Elizabeth Bear: We have to work to eat, don't we? And work is what gives our lives purpose—a calling, as it were. I think we get so divorced from the means of production in our modern society that we forget that for a half million years, creatures we would recognize as human have gotten by from day to day by growing things, hunting things, making things, harvesting things, gleaning things, trading things. Everything comes from somewhere: dinner does not materialize neatly in a plastic package under fluorescent lights at the supermarket.
Charlie Stross: I tend to use Maslow's hierarchy of needs as a guide: We have basic needs that must be fulfilled in order to stay alive, and secondary needs in order to feel comfortable. So economic activities are always a necessary background detail of characterization. In roughly contemporary fiction, that usually means the protagonist has a salaried job (or equivalent), which puts constraints on their freedom of agency; used correctly it can be a very effective contrast medium for highlighting their personality.
Two signs of a somewhat lazy author: a protagonist who is independently wealthy, or one who is down-and-out and hasn't got two cents to rub together. The former has freedom of agency, while the latter has no commitments and nothing to lose. Both of which are headaches the author now doesn't have to worry about—neither the billionaire nor the tramp spend any time worrying about the boss phoning up at 9 p.m. on a Sunday to ask them to hold down a shift for a no-show on the Monday when they're supposed to be having adventures! (See also the Bruce Wayne problem.)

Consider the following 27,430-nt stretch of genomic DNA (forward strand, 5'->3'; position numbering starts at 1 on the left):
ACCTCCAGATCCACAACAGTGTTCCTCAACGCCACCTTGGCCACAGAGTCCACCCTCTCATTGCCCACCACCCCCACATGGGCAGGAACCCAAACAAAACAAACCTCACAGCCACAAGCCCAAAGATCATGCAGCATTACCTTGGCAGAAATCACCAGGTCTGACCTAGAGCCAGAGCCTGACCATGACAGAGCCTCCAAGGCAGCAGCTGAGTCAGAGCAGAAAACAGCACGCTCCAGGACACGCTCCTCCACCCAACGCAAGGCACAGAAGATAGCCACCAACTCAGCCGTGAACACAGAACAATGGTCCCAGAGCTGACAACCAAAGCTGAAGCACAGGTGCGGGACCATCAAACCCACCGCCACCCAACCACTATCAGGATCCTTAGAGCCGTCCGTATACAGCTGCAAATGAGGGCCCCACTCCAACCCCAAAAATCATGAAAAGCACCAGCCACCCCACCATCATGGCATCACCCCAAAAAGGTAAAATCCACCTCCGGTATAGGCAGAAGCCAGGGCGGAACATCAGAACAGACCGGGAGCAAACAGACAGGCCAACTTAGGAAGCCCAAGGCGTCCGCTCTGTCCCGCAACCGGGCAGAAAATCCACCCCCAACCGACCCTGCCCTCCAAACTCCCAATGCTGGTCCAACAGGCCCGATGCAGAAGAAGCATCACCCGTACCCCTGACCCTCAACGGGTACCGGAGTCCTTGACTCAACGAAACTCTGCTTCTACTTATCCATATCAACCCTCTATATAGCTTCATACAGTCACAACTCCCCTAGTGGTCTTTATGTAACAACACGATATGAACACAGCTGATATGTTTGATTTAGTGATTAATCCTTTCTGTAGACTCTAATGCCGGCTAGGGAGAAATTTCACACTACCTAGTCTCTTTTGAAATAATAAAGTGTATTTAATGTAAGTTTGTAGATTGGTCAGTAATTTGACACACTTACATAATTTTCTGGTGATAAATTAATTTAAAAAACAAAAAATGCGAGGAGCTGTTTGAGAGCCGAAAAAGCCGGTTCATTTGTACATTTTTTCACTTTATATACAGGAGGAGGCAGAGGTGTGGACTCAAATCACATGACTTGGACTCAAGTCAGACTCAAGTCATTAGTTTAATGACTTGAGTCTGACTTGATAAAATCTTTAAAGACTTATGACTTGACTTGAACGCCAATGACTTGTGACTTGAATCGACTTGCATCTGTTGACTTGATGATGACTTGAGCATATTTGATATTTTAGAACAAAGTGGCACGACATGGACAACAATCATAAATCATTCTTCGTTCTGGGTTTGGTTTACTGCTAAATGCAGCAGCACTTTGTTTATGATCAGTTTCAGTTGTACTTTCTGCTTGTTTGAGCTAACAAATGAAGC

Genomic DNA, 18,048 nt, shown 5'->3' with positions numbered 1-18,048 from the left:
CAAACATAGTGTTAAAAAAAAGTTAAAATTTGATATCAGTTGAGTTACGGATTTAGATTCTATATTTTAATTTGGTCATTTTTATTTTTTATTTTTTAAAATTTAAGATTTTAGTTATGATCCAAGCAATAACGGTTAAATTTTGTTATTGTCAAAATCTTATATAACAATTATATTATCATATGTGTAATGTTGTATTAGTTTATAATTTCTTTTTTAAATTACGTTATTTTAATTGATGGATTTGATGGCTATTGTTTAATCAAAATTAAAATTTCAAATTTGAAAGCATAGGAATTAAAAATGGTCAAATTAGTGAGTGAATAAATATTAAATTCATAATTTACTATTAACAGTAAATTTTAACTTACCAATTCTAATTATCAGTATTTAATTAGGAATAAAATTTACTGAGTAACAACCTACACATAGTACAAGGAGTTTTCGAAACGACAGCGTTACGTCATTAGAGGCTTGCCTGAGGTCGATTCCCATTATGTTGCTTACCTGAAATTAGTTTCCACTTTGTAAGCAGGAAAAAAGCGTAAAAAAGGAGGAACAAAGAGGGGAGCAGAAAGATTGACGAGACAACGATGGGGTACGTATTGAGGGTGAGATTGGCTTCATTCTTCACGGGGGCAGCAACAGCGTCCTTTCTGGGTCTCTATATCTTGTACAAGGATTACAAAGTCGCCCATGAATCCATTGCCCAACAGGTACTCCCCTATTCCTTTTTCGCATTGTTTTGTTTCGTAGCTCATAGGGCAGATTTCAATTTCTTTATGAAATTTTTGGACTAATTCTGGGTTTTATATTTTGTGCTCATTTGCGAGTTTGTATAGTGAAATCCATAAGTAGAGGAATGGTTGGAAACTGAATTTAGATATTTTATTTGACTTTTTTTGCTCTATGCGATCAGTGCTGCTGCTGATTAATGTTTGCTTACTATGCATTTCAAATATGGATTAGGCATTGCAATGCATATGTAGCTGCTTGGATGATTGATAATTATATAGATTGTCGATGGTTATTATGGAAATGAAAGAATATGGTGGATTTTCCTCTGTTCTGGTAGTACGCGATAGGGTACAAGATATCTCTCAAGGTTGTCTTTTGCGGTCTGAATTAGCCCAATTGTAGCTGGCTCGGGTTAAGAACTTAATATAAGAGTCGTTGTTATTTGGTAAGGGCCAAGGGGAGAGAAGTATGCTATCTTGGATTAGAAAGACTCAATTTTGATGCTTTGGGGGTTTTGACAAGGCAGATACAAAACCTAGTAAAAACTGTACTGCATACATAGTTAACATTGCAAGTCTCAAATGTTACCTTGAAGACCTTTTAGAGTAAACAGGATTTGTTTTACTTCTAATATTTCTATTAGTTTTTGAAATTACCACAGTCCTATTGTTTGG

Brian Francis Slattery: As I see it, for each character, the economy is a bit like the weather. It shapes the world they live in: Good weather presents opportunities to do things that are impossible in bad weather, and when really big storms come, initially the only thing to do is to try to survive it. After the storm passes, the characters' individual worlds are changed, perhaps subtly, perhaps broadly—maybe, through some weird quirk, as much for the better as for the worse—and they must figure out how to do the best they can with what they have. So far, I've tended to write about what happens when things go bad generally—and this is revealing my own biases when I write novels—but at least in my case, I've tried to focus on people who survive, resist, and perhaps even overcome the hardships they face, because they're hardy, clever, resourceful, or maybe just lucky.